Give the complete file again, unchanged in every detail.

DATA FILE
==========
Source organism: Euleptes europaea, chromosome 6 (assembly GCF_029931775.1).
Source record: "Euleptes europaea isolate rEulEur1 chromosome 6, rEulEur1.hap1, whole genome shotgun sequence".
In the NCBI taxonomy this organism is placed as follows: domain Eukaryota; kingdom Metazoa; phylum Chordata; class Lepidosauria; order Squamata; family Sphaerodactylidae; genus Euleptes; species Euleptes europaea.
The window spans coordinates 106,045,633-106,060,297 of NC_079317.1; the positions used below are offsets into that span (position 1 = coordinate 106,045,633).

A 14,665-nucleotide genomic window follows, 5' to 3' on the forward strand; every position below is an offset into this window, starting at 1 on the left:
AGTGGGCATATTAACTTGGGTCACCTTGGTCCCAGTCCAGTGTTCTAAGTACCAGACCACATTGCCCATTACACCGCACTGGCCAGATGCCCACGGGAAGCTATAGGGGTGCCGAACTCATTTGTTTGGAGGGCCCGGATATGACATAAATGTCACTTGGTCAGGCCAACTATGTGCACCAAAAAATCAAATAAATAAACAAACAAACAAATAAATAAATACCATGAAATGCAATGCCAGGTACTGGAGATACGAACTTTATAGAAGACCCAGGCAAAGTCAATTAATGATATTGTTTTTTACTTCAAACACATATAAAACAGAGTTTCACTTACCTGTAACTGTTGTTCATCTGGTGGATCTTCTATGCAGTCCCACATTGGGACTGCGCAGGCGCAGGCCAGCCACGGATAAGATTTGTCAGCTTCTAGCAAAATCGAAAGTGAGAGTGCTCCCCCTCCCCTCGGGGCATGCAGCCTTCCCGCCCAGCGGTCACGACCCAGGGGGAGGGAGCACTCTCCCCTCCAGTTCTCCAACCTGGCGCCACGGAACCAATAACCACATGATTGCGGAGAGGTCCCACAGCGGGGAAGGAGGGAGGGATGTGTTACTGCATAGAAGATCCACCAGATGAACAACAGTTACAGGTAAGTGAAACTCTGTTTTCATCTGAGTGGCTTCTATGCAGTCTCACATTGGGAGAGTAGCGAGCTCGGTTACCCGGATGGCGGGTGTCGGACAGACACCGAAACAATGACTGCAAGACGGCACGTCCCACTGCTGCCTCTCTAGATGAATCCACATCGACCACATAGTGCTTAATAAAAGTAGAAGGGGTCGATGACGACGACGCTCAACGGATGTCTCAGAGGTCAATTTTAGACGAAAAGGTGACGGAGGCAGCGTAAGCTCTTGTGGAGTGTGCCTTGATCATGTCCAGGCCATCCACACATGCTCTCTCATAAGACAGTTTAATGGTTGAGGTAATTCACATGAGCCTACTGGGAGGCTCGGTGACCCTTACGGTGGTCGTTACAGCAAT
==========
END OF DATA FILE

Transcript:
Source organism: Euleptes europaea, chromosome 6 (assembly GCF_029931775.1).
Source record: "Euleptes europaea isolate rEulEur1 chromosome 6, rEulEur1.hap1, whole genome shotgun sequence".
In the NCBI taxonomy this organism is placed as follows: domain Eukaryota; kingdom Metazoa; phylum Chordata; class Lepidosauria; order Squamata; family Sphaerodactylidae; genus Euleptes; species Euleptes europaea.
The window spans coordinates 106,045,633-106,060,297 of NC_079317.1; the positions used below are offsets into that span (position 1 = coordinate 106,045,633).

A 14,665-nucleotide genomic window follows, 5' to 3' on the forward strand; every position below is an offset into this window, starting at 1 on the left:
AGTGGGCATATTAACTTGGGTCACCTTGGTCCCAGTCCAGTGTTCTAAGTACCAGACCACATTGCCCATTACACCGCACTGGCCAGATGCCCACGGGAAGCTATAGGGGTGCCGAACTCATTTGTTTGGAGGGCCCGGATATGACATAAATGTCACTTGGTCAGGCCAACTATGTGCACCAAAAAATCAAATAAATAAACAAACAAACAAATAAATAAATACCATGAAATGCAATGCCAGGTACTGGAGATACGAACTTTATAGAAGACCCAGGCAAAGTCAATTAATGATATTGTTTTTTACTTCAAACACATATAAAACAGAGTTTCACTTACCTGTAACTGTTGTTCATCTGGTGGATCTTCTATGCAGTCCCACATTGGGACTGCGCAGGCGCAGGCCAGCCACGGATAAGATTTGTCAGCTTCTAGCAAAATCGAAAGTGAGAGTGCTCCCCCTCCCCTCGGGGCATGCAGCCTTCCCGCCCAGCGGTCACGACCCAGGGGGAGGGAGCACTCTCCCCTCCAGTTCTCCAACCTGGCGCCACGGAACCAATAACCACATGATTGCGGAGAGGTCCCACAGCGGGGAAGGAGGGAGGGATGTGTTACTGCATAGAAGATCCACCAGATGAACAACAGTTACAGGTAAGTGAAACTCTGTTTTCATCTGAGTGGCTTCTATGCAGTCTCACATTGGGAGAGTAGCGAGCTCGGTTACCCGGATGGCGGGTGTCGGACAGACACCGAAACAATGACTGCAAGACGGCACGTCCCACTGCTGCCTCTCTAGATGAATCCACATCGACCACATAGTGCTTAATAAAAGTAGAAGGGGTCGATGACGACGACGCTCAACGGATGTCTCAGAGGTCAATTTTAGACGAAAAGGTGACGGAGGCAGCGTAAGCTCTTGTGGAGTGTGCCTTGATCATGTCCAGGCCATCCACACATGCTCTCTCATAAGACAGTTTAATGGTTGAGGTAATTCACATGAGCCTACTGGGAGGCTCGGTGACCCTTACGGTGGTCGTTACAGCAAT